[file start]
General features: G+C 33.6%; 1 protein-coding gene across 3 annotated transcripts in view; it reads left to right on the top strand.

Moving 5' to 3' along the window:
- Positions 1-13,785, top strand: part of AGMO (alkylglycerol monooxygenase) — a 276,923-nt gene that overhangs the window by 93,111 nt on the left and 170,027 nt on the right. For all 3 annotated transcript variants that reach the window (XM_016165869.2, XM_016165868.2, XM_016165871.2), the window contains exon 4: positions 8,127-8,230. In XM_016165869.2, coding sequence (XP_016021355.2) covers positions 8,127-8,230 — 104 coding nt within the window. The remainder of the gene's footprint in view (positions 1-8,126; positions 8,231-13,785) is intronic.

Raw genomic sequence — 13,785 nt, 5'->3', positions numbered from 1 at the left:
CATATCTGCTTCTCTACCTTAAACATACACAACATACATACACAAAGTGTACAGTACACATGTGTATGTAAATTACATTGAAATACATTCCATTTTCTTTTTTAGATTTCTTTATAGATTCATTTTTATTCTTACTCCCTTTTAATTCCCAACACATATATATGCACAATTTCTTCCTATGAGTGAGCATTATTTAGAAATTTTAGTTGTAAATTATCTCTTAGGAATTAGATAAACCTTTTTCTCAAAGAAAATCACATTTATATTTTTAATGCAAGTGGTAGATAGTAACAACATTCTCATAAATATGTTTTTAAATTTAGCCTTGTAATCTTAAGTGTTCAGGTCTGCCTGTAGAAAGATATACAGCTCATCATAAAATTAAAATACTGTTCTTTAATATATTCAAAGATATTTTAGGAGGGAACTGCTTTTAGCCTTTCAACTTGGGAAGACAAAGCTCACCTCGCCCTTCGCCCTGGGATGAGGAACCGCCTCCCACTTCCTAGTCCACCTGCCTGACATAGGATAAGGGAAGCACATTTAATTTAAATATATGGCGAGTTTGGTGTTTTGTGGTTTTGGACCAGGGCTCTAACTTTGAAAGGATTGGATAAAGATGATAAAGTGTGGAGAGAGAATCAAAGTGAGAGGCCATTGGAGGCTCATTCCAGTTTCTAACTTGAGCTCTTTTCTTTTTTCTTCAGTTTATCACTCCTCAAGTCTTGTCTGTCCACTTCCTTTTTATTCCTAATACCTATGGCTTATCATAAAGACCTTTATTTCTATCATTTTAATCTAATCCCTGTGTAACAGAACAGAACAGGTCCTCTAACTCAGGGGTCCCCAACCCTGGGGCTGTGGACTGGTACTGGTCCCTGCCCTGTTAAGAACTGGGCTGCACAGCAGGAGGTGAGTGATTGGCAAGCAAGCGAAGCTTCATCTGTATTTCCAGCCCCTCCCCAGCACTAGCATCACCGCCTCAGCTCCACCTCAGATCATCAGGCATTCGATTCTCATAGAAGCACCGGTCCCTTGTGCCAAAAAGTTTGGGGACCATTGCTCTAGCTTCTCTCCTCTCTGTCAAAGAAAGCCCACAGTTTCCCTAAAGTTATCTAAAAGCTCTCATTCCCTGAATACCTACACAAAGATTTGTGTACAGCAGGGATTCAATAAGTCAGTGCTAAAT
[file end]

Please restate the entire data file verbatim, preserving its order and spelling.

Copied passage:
General features: G+C 33.6%; 1 protein-coding gene across 3 annotated transcripts in view; it reads left to right on the top strand.

Moving 5' to 3' along the window:
- Positions 1-13,785, top strand: part of AGMO (alkylglycerol monooxygenase) — a 276,923-nt gene that overhangs the window by 93,111 nt on the left and 170,027 nt on the right. For all 3 annotated transcript variants that reach the window (XM_016165869.2, XM_016165868.2, XM_016165871.2), the window contains exon 4: positions 8,127-8,230. In XM_016165869.2, coding sequence (XP_016021355.2) covers positions 8,127-8,230 — 104 coding nt within the window. The remainder of the gene's footprint in view (positions 1-8,126; positions 8,231-13,785) is intronic.

Raw genomic sequence — 13,785 nt, 5'->3', positions numbered from 1 at the left:
CATATCTGCTTCTCTACCTTAAACATACACAACATACATACACAAAGTGTACAGTACACATGTGTATGTAAATTACATTGAAATACATTCCATTTTCTTTTTTAGATTTCTTTATAGATTCATTTTTATTCTTACTCCCTTTTAATTCCCAACACATATATATGCACAATTTCTTCCTATGAGTGAGCATTATTTAGAAATTTTAGTTGTAAATTATCTCTTAGGAATTAGATAAACCTTTTTCTCAAAGAAAATCACATTTATATTTTTAATGCAAGTGGTAGATAGTAACAACATTCTCATAAATATGTTTTTAAATTTAGCCTTGTAATCTTAAGTGTTCAGGTCTGCCTGTAGAAAGATATACAGCTCATCATAAAATTAAAATACTGTTCTTTAATATATTCAAAGATATTTTAGGAGGGAACTGCTTTTAGCCTTTCAACTTGGGAAGACAAAGCTCACCTCGCCCTTCGCCCTGGGATGAGGAACCGCCTCCCACTTCCTAGTCCACCTGCCTGACATAGGATAAGGGAAGCACATTTAATTTAAATATATGGCGAGTTTGGTGTTTTGTGGTTTTGGACCAGGGCTCTAACTTTGAAAGGATTGGATAAAGATGATAAAGTGTGGAGAGAGAATCAAAGTGAGAGGCCATTGGAGGCTCATTCCAGTTTCTAACTTGAGCTCTTTTCTTTTTTCTTCAGTTTATCACTCCTCAAGTCTTGTCTGTCCACTTCCTTTTTATTCCTAATACCTATGGCTTATCATAAAGACCTTTATTTCTATCATTTTAATCTAATCCCTGTGTAACAGAACAGAACAGGTCCTCTAACTCAGGGGTCCCCAACCCTGGGGCTGTGGACTGGTACTGGTCCCTGCCCTGTTAAGAACTGGGCTGCACAGCAGGAGGTGAGTGATTGGCAAGCAAGCGAAGCTTCATCTGTATTTCCAGCCCCTCCCCAGCACTAGCATCACCGCCTCAGCTCCACCTCAGATCATCAGGCATTCGATTCTCATAGAAGCACCGGTCCCTTGTGCCAAAAAGTTTGGGGACCATTGCTCTAGCTTCTCTCCTCTCTGTCAAAGAAAGCCCACAGTTTCCCTAAAGTTATCTAAAAGCTCTCATTCCCTGAATACCTACACAAAGATTTGTGTACAGCAGGGATTCAATAAGTCAGTGCTAAAT